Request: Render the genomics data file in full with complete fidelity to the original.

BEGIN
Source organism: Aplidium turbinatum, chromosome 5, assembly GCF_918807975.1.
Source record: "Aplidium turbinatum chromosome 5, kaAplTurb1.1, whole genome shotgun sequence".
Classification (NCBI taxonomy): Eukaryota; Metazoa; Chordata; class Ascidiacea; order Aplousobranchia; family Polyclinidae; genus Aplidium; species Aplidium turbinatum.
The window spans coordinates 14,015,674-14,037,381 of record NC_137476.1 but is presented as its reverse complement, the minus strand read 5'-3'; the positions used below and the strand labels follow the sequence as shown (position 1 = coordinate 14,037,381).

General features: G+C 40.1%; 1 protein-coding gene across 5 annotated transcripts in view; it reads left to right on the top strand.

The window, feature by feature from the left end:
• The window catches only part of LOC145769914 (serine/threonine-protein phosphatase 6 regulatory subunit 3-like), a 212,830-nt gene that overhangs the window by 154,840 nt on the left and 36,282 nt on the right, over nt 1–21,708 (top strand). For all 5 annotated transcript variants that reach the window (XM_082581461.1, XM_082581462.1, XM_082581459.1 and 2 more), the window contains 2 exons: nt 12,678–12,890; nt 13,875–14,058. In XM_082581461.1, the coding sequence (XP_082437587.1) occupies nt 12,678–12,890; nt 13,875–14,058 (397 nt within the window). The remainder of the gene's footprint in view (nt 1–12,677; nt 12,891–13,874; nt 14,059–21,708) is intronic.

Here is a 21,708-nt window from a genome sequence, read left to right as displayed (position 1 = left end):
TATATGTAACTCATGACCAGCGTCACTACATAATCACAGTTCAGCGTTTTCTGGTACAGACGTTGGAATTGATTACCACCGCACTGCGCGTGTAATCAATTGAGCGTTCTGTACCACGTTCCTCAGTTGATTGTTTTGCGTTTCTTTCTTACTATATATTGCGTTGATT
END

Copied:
Source organism: Aplidium turbinatum, chromosome 5, assembly GCF_918807975.1.
Source record: "Aplidium turbinatum chromosome 5, kaAplTurb1.1, whole genome shotgun sequence".
Classification (NCBI taxonomy): Eukaryota; Metazoa; Chordata; class Ascidiacea; order Aplousobranchia; family Polyclinidae; genus Aplidium; species Aplidium turbinatum.
The window spans coordinates 14,015,674-14,037,381 of record NC_137476.1 but is presented as its reverse complement, the minus strand read 5'-3'; the positions used below and the strand labels follow the sequence as shown (position 1 = coordinate 14,037,381).

General features: G+C 40.1%; 1 protein-coding gene across 5 annotated transcripts in view; it reads left to right on the top strand.

The window, feature by feature from the left end:
• The window catches only part of LOC145769914 (serine/threonine-protein phosphatase 6 regulatory subunit 3-like), a 212,830-nt gene that overhangs the window by 154,840 nt on the left and 36,282 nt on the right, over nt 1–21,708 (top strand). For all 5 annotated transcript variants that reach the window (XM_082581461.1, XM_082581462.1, XM_082581459.1 and 2 more), the window contains 2 exons: nt 12,678–12,890; nt 13,875–14,058. In XM_082581461.1, the coding sequence (XP_082437587.1) occupies nt 12,678–12,890; nt 13,875–14,058 (397 nt within the window). The remainder of the gene's footprint in view (nt 1–12,677; nt 12,891–13,874; nt 14,059–21,708) is intronic.

Here is a 21,708-nt window from a genome sequence, read left to right as displayed (position 1 = left end):
TATATGTAACTCATGACCAGCGTCACTACATAATCACAGTTCAGCGTTTTCTGGTACAGACGTTGGAATTGATTACCACCGCACTGCGCGTGTAATCAATTGAGCGTTCTGTACCACGTTCCTCAGTTGATTGTTTTGCGTTTCTTTCTTACTATATATTGCGTTGATT